In the second part of the thesis, porphyroblast microstructures in rocks from a narrow portion of the sigmoidal-shaped Adelaide geosyncline indicate that the Delamerian Orogeny was a product of five changes in the direction of bulk shortening. The progression from NNW-SSE to WSW-ENE to SSW-NNE to WNW-ESE to NNESSW directed bulk shortening, resulted from shifts in the direction of relative plate motion as orogenesis progressed between 522 and 478 Ma. These directions were determined from a succession of 5 FIAs (Foliation Intersection/Inflection Axes preserved within porphyroblasts). The overprinting relationships between the multiple generations of regional folds that developed were resolved using the timing criteria provided by this FIA succession. The S-shape of the orocline has been interpreted as a fold and thrust belt product of either oblique convergence or the development of asymmetric syntaxis zones but this is not the case. Rather the orocline resulted the overprinting of a succession of near orthogonal plan view changes in the direction of convergence. This reflects much of the geodynamic evolution of the Eastern Australian portion of the Gondwana margin during its early Paleozoic history.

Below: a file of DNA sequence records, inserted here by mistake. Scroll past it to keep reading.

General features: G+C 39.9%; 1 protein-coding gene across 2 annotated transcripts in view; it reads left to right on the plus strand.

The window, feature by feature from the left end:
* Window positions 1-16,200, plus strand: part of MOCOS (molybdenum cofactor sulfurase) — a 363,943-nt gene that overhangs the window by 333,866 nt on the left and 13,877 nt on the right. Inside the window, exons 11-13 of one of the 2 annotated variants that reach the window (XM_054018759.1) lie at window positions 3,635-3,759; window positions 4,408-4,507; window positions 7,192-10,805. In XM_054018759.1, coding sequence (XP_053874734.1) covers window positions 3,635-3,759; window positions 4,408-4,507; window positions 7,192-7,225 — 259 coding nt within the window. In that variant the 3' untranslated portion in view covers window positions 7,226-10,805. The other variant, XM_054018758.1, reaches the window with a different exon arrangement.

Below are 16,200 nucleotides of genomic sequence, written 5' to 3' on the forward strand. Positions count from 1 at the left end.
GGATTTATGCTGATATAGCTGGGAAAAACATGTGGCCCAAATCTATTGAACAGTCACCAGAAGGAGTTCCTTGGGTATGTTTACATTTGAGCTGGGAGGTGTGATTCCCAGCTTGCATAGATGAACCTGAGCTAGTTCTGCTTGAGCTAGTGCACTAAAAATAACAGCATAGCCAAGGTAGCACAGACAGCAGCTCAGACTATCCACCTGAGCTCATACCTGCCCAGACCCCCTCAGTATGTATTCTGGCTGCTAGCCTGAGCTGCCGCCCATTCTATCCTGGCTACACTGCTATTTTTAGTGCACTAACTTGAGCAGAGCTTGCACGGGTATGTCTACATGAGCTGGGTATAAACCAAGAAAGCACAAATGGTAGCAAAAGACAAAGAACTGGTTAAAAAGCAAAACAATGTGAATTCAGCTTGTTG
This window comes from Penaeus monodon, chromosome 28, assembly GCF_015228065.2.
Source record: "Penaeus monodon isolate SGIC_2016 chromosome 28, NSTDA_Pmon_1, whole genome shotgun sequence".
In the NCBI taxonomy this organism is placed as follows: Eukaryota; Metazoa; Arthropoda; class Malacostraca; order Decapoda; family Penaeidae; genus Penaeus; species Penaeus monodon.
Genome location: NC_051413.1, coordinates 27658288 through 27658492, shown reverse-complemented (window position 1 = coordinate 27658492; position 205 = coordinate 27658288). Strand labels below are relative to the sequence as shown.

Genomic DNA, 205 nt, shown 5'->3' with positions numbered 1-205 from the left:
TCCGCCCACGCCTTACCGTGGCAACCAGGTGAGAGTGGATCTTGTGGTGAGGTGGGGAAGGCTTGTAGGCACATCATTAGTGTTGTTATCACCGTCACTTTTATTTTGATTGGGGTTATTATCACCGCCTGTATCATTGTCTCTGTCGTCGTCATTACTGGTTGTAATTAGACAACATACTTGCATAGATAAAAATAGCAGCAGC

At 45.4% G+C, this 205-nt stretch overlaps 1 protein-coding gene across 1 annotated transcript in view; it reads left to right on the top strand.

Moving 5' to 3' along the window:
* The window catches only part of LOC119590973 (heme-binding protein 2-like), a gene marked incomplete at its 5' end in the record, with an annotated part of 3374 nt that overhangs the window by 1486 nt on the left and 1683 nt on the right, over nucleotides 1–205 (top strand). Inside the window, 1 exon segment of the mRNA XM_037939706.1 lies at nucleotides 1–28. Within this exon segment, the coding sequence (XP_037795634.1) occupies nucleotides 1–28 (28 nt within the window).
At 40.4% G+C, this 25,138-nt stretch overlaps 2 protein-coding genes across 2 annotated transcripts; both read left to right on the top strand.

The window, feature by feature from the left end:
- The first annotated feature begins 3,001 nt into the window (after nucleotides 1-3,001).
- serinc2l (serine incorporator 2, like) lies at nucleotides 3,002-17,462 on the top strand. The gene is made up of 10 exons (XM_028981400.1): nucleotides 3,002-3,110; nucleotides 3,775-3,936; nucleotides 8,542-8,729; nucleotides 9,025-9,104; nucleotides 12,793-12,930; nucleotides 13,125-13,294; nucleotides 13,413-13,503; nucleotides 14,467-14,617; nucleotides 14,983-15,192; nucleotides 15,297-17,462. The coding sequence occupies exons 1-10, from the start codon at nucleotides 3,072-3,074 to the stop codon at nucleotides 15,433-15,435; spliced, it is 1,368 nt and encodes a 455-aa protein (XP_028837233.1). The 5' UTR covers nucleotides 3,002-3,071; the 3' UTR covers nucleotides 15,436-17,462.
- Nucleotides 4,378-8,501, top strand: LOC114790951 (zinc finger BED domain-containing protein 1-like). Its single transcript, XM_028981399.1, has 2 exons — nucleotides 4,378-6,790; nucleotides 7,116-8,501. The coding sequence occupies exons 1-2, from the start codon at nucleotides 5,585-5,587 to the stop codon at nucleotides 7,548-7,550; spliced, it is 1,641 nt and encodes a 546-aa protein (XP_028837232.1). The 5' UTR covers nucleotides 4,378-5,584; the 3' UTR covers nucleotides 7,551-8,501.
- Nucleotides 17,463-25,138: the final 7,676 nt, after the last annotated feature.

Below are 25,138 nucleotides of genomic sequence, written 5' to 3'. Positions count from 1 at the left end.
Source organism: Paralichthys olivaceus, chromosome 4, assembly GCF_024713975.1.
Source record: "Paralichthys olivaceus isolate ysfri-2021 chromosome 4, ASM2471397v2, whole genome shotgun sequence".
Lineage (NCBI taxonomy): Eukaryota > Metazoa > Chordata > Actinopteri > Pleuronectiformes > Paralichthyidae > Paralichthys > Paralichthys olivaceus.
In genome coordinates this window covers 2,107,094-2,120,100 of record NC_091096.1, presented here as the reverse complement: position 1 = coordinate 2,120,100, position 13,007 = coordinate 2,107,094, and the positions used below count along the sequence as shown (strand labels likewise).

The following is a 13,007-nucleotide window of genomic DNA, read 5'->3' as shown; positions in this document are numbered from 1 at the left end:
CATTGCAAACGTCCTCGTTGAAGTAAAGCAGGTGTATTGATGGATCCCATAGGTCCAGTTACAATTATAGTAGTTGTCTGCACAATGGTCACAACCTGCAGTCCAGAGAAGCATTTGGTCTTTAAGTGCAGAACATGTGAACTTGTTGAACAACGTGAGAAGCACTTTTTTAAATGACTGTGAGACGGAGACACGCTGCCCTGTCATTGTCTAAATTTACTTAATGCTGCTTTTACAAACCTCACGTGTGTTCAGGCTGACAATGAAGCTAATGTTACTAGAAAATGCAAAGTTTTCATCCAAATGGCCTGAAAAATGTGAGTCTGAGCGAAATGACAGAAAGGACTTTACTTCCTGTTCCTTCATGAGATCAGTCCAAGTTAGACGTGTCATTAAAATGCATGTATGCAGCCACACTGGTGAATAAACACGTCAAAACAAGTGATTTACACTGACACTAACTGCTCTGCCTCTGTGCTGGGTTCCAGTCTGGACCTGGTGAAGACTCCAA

In the third part of the thesis, excellent inclusion trails in a staurolite and andalusite-bearing sample preserve 3 main phases of growth of both phases during the early stages of 3 deformation events. Subtle extra periods of growth of both phases occur, being most obvious for andalusite porphyroblasts, which commonly occur as clusters of large crystals that vary from several to tens of degrees in orientation and can encapsulate staurolite grown in an earlier or the same deformation event. All foliations defined by all inclusion trails intersect in a FIA (a foliation intersection axis preserved within porphyroblasts) trending at 25° indicating no change in the direction of horizontal components of bulk shortening while the porphyroblasts grew. Wellpreserved microstructural relationships between successive foliations within porphyroblasts allow a detailed analysis of the approaches to inclusion trail description and interpretation that have resulted from 25 years of quantitative FIA based studies. Spiral-shaped inclusion trails in most porphyroblast clusters contain portions of millipede geometries. The latter clinch the dominant role of bulk shortening in porphyroblast growth even in an environment that is overall non coaxial and which results in the same asymmetry later on in each deformation event. Any role for porphyroblast rotation is strongly refuted by differing stages in the development of these bulk-shortening geometries preserved within staurolite and the andalusite that immediately enclosed them as does such variation in adjacent clusters. They strongly suggest that discrepancy in the orientation of inclusion trails in porphyroblast cores is a function of the early effects of bulk shortening driving porphyroblast growth and cannot be used to imply later porphyroblast rotation. Staurolite and andalusite have grown slightly before, after and synchronously, without reacting with each other, during the early stages of 3 separate deformations. This strongly supports microstructural and more recent metamorphic data that the early stages of bulk shortening start porphyroblast growth; it also indicates that the commencement of the development of a differentiated foliation in the vicinity of a porphyroblast will always stop growth.